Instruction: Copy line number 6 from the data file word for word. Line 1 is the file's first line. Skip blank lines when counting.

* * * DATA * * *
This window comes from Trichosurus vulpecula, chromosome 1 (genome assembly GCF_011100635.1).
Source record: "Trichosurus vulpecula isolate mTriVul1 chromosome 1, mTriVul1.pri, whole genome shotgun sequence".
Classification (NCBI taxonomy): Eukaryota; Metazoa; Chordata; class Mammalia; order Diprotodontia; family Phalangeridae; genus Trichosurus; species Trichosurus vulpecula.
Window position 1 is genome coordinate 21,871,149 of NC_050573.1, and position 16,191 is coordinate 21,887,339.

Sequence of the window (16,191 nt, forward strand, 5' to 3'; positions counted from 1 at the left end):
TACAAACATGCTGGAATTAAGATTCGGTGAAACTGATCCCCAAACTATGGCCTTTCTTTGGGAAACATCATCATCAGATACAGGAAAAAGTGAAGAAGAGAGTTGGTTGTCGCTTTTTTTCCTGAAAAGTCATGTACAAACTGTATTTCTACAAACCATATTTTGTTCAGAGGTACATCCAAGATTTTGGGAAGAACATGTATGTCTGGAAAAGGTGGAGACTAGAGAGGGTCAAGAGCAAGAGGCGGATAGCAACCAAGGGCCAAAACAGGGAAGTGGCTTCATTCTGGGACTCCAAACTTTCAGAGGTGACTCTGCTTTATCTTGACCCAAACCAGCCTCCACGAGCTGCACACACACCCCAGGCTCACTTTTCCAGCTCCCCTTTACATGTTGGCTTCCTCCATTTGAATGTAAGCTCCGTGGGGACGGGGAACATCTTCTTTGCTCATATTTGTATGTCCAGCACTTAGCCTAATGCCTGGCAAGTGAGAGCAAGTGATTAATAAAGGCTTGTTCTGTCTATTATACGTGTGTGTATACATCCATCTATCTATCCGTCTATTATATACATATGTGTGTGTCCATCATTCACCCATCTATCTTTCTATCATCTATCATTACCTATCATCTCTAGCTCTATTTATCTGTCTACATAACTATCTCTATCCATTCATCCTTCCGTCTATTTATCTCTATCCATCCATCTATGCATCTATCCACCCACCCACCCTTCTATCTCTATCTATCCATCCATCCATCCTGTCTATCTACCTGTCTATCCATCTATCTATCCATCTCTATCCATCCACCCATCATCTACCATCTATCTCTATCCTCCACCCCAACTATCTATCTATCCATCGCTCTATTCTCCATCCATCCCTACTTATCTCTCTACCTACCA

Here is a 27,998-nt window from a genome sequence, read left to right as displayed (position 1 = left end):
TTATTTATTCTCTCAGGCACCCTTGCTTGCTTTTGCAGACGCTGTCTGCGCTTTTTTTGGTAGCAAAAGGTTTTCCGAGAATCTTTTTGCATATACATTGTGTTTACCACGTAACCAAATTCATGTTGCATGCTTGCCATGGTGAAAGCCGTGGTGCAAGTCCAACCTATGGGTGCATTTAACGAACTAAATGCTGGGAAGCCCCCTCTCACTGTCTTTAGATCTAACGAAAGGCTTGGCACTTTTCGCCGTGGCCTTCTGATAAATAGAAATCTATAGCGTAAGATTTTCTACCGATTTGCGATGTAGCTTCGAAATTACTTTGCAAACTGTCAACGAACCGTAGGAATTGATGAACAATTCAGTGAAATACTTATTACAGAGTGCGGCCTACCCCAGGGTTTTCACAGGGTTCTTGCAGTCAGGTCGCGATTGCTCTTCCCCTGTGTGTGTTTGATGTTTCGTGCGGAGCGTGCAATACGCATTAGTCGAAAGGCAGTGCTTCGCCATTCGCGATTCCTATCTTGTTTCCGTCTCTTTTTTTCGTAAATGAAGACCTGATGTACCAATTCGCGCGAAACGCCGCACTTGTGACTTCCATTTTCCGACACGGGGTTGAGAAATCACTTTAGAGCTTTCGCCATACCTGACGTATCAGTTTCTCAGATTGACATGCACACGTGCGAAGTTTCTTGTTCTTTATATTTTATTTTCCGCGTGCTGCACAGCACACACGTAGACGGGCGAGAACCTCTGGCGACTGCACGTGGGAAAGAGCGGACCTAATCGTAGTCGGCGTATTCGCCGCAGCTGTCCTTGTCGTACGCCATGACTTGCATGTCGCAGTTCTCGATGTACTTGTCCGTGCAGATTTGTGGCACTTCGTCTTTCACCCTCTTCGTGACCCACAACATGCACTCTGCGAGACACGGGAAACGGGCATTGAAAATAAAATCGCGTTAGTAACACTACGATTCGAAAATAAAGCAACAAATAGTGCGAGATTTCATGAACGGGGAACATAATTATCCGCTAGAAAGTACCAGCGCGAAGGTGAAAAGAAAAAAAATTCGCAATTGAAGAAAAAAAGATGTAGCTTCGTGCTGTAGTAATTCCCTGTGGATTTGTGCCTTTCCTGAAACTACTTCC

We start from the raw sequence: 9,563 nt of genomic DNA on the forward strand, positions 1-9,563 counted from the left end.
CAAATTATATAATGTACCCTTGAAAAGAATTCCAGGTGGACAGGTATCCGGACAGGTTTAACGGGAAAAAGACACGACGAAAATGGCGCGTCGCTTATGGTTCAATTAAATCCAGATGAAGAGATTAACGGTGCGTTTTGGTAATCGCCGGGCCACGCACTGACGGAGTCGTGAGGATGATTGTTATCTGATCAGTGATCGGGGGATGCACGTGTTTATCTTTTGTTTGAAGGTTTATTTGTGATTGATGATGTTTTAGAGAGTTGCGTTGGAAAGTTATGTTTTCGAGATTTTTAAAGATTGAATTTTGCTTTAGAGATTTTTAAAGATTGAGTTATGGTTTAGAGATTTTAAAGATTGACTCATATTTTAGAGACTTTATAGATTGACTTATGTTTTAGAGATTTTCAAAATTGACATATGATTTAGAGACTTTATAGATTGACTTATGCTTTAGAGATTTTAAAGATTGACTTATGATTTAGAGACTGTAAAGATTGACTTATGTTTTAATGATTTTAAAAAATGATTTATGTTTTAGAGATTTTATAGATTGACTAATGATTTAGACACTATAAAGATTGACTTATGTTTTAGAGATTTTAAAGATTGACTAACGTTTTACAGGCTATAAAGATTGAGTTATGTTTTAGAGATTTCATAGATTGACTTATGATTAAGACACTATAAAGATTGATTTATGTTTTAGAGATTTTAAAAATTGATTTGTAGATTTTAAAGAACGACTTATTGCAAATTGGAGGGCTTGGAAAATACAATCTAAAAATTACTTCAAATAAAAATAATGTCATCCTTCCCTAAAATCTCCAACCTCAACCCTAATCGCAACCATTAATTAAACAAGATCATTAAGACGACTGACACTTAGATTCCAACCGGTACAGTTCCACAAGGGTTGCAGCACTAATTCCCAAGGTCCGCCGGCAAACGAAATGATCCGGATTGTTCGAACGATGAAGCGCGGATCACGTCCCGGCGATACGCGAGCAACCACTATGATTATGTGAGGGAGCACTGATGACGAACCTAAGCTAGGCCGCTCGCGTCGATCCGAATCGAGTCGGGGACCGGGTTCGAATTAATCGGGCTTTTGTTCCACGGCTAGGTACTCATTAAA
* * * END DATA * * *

TACAAACATGCTGGAATTAAGATTCGGTGAAACTGATCCCCAAACTATGGCCTTTCTTTGGGAAACATCATCATCAGATACAGGAAAAAGTGAAGAAGAGAGTTGGTTGTCGCTTTTTTTCCTGAAAAGTCATGTACAAACTGTATTTCTACAAACCATATTTTGTTCAGAGGTACATCCAAGATTTTGGGAAGAACATGTATGTCTGGAAAAGGTGGAGACTAGAGAGGGTCAAGAGCAAGAGGCGGATAGCAACCAAGGGCCAAAACAGGGAAGTGGCTTCATTCTGGGACTCCAAACTTTCAGAGGTGACTCTGCTTTATCTTGACCCAAACCAGCCTCCACGAGCTGCACACACACCCCAGGCTCACTTTTCCAGCTCCCCTTTACATGTTGGCTTCCTCCATTTGAATGTAAGCTCCGTGGGGACGGGGAACATCTTCTTTGCTCATATTTGTATGTCCAGCACTTAGCCTAATGCCTGGCAAGTGAGAGCAAGTGATTAATAAAGGCTTGTTCTGTCTATTATACGTGTGTGTATACATCCATCTATCTATCCGTCTATTATATACATATGTGTGTGTCCATCATTCACCCATCTATCTTTCTATCATCTATCATTACCTATCATCTCTAGCTCTATTTATCTGTCTACATAACTATCTCTATCCATTCATCCTTCCGTCTATTTATCTCTATCCATCCATCTATGCATCTATCCACCCACCCACCCTTCTATCTCTATCTATCCATCCATCCATCCTGTCTATCTACCTGTCTATCCATCTATCTATCCATCTCTATCCATCCACCCATCATCTACCATCTATCTCTATCCTCCACCCCAACTATCTATCTATCCATCGCTCTATTCTCCATCCATCCCTACTTATCTCTCTACCTACCA